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Constellation Carrier Strike Group Returns Home From Operation Iraqi Freedom

Navy Newsstand

Story Number: NNS030529-07

Release Date: 5/29/2003 9:59:00 AM

From U.S. 3rd Fleet Public Affairs

SAN DIEGO (NNS) -- The USS Constellation (CV 64) Carrier Strike Group (CSG) is scheduled to return to San Diego June 2, following a successful seven-month deployment in support of Operations Iraqi Freedom (OIF), Enduring Freedom and Southern Watch.

Constellation and other ships in its strike group first stopped in Pearl Harbor, Hawaii, May 22, before getting underway for San Diego May 27. The ships joining the carrier in Hawaii are USS Bunker Hill (CG 52), USS Valley Forge (CG 50), USS Milius (DDG 69), USS Thach (FFG 43) and USS Rainier (AOE 7).

Carrier Air Wing 2 will fly off Constellation May 31 and June 1. Constellation will then pull into Naval Air Station North Island, Calif., June 2 to offload the rest of the air wing and the ship's crew.

During Operation Iraqi Freedom, the Constellation CSG flew more than 1,500 sorties (missions) and expended more than 1 million pounds of ordnance, including 408 Tomahawk cruise missiles. Bunker Hill was one of the first warships to conduct Tomahawk strikes against leadership targets in Iraq. Its embarked LAMPS (Light Airborne Multi-Purpose System) helicopter detachment, Helicopter Anti-Submarine Squadron Light 45 "the Wolfpack," supported the rescue of United Nations workers being forcibly removed from oil platforms in the Northern Arabian Gulf and provided medical evacuations from Umm Qasr.

"Your accelerated deployment to the Arabian Gulf in support of this operation served as an important diplomatic tool for our nation, as we increased pressure on the Iraqi regime," Army Gen. Tommy Franks, U.S. Central Command commander, said in a message to the Constellation CSG. "I have no doubt your efforts directly hastened the fall of Saddam Hussein's regime and the liberation of the Iraqi people."

Throughout the deployment, the ships of the CSG also provided significant contributions to the war against terrorism. They escorted merchant and military ships through strategic waterways and conducted maritime interdiction operations, intercepting ships suspected of transporting illegal cargo.

Valley Forge was designated as the flagship for the commander of Maritime Interception Operations in the Northern Arabian Gulf. It also served as the logistics command for many of the coalition ships in the Arabian Gulf, and in the days prior to the start of Operation Iraqi Freedom, Valley Forge played a crucial role as the command and control platform for Special Forces Units (U.S. Navy SEALs and USMC Fast Platoons) for the seizing of two Iraqi offshore oil platforms. Throughout OIF combat operations, Valley Forge was the closest U.S. cruiser or destroyer to Iraq.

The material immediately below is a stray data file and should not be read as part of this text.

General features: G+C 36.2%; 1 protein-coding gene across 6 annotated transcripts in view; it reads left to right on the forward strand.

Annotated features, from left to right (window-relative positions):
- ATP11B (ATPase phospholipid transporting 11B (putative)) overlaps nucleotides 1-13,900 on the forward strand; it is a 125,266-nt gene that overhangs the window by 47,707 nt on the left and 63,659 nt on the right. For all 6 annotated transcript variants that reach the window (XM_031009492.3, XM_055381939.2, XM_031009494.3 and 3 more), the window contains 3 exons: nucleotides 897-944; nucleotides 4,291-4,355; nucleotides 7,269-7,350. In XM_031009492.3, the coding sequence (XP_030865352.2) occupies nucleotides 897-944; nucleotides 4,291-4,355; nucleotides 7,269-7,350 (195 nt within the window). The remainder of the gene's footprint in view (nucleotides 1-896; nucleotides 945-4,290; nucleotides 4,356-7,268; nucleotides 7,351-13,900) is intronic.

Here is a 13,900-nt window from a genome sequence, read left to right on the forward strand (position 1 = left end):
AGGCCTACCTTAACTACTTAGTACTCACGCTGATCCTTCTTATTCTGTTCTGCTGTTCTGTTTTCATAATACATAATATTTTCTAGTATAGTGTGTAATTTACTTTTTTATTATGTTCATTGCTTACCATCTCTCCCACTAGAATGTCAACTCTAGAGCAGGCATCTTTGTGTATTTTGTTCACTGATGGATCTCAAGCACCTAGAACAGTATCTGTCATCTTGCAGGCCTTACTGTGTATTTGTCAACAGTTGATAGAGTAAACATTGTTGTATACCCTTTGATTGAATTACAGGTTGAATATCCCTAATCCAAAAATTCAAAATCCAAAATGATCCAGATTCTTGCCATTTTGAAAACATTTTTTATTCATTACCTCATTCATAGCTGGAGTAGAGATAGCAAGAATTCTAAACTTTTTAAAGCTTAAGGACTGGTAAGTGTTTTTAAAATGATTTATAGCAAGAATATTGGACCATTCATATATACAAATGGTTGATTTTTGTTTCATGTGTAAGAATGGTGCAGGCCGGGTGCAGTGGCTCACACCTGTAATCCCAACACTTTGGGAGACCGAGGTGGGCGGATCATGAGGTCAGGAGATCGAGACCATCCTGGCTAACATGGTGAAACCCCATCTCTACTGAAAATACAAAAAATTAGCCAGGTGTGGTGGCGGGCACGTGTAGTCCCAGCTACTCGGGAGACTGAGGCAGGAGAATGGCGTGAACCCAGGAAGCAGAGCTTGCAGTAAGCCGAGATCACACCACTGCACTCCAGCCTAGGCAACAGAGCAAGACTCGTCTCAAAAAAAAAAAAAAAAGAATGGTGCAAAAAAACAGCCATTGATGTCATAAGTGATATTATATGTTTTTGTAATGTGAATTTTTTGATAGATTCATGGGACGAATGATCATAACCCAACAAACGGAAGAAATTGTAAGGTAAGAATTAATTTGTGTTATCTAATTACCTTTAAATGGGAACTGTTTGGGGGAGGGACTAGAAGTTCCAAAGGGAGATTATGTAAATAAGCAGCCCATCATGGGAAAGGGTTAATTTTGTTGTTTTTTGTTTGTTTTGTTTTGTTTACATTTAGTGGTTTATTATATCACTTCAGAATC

The Aegis-destroyer Milius took station in the Arabian Gulf as the flagship for Commander, Maritime Interception Forces. The crew conducted more than 300 boat launches and recoveries, and accumulated more than 200 helicopter landings in one month. Soon after arriving on station in the Gulf in mid-December 2002, Milius rescued nine Iranian fishermen whose vessel had capsized.

Thach played a key role in anti-submarine defense for all three CSGs operating in the Arabian Gulf.

Rainier, the Constellation CSG's resupply and refueling ship, also played an integral role. Rainier, homeported in Bremerton, Wash., is a fast combat support ship, which conducted more than 240 Underway Replenishment (UNREP) operations, besting the ship's earlier UNREP record of 178, and enabling ships to remain on station longer without having to pull into port for supplies. While Rainier usually provides for about 24 ships during a six-month deployment, during OIF, Rainier provided for 64 ships, completing up to six UNREP evolutions per day. Rainier received and issued more than 135 million gallons of fuel and 25,000 pallets (15,000 tons) of material that included mail, dry goods, food and 10 million pounds of ordnance to the CSG and coalition forces. The embarked helicopter detachment from Helicopter Support Squadron (HC) 11 contributed to move 9,000 tons of material via Vertical Replenishment.

Constellation left San Diego Nov. 2. It is one of only three conventional (non-nuclear powered) carriers remaining in the U.S. Navy and is affectionately known as "America's Flagship." Displacing 88,000 tons, Constellation is home to 5,000 Sailors and Marines, as well as 72 combat and support aircraft. From its 4.5-acre flight deck, Constellation can quickly launch and recover the world's most modern military aircraft that operate with other elements of the U.S. Armed Forces, as well as those of allied nations.



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